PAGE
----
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Hoffmann, R. A wiki for the life sciences where authorship matters. Nature Genetics (2008)

Cholic acid, a bile acid elicitor of hypersensitive cell death, pathogenesis-related protein synthesis, and phytoalexin accumulation in rice.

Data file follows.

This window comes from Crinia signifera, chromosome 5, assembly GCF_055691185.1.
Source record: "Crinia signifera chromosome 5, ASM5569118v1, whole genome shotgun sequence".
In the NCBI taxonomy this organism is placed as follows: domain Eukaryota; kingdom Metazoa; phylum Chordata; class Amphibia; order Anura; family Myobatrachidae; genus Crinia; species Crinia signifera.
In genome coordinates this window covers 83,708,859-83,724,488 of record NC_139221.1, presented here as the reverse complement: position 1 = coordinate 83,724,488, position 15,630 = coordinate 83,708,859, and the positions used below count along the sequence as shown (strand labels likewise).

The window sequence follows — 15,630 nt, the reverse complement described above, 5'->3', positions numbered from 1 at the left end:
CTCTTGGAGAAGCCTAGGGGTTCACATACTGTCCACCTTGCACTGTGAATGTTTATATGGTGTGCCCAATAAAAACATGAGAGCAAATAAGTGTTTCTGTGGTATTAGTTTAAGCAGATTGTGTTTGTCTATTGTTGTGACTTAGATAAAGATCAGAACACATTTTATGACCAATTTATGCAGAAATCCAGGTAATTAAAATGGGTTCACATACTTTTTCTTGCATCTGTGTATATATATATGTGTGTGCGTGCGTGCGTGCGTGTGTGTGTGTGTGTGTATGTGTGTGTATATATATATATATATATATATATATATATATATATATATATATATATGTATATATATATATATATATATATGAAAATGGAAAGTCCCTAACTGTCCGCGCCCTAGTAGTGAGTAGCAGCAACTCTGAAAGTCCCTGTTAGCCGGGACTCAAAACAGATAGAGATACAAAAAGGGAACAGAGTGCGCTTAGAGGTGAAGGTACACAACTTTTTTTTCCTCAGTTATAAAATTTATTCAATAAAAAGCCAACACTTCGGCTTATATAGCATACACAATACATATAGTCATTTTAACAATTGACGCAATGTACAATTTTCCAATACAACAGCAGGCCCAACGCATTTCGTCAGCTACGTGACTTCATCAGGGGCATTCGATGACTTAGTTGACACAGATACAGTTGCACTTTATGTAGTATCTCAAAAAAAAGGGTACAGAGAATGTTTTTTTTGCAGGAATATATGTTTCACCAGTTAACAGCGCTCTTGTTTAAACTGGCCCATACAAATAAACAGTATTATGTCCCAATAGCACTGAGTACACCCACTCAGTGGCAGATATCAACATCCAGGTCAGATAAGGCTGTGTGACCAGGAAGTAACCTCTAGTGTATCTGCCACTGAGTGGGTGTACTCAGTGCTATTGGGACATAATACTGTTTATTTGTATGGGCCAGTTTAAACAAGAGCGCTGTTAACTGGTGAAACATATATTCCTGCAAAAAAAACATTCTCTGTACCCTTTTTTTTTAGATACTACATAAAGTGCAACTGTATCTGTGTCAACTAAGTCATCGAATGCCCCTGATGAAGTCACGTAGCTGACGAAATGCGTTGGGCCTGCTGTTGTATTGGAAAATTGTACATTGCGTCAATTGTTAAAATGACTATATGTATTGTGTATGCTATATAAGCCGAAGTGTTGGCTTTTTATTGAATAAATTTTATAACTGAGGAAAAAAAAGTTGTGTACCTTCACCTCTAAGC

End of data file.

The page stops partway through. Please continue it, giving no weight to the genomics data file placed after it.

When plants interact with certain pathogens, they protect themselves by generating various defense responses. These defense responses are induced by molecules called elicitors. Since long ago, composts fermented by animal feces have been used as a fertilizer in plant cultivation, and recently, have been known to provide suppression of plant disease. Therefore, we hypothesized that the compounds from animal feces may function as elicitors of plant defense responses. As a result of examination of our hypothesis, an elicitor of rice defense responses was isolated from human feces, and its structure was identified as cholic acid (CA), a primary bile acid in animals. Treatment of rice (Oryza sativa) leaves with CA induced the accumulation of antimicrobial compounds (phytoalexins), hypersensitive cell death, pathogenesis-related (PR) protein synthesis, and increased resistance to subsequent infection by virulent pathogens. CA induced these defense responses more rapidly than did fungal cerebroside, a sphingolipid elicitor isolated from the rice pathogenic fungus Magnaporthe grisea. Furthermore, fungal cerebroside induced both types of rice phytoalexins, phytocassanes and momilactones, whereas CA mainly induced phytocassanes, but not momilactones. In the structure-activity relationship analysis, the hydroxyl groups at C-7 and C-12, and the carboxyl group at C-24 of CA contributed to the elicitor activity. These results indicate that CA is specifically recognized by rice and is a different type of elicitor from fungal cerebroside. This report demonstrated that bile acid induced defense responses in plants.[1]


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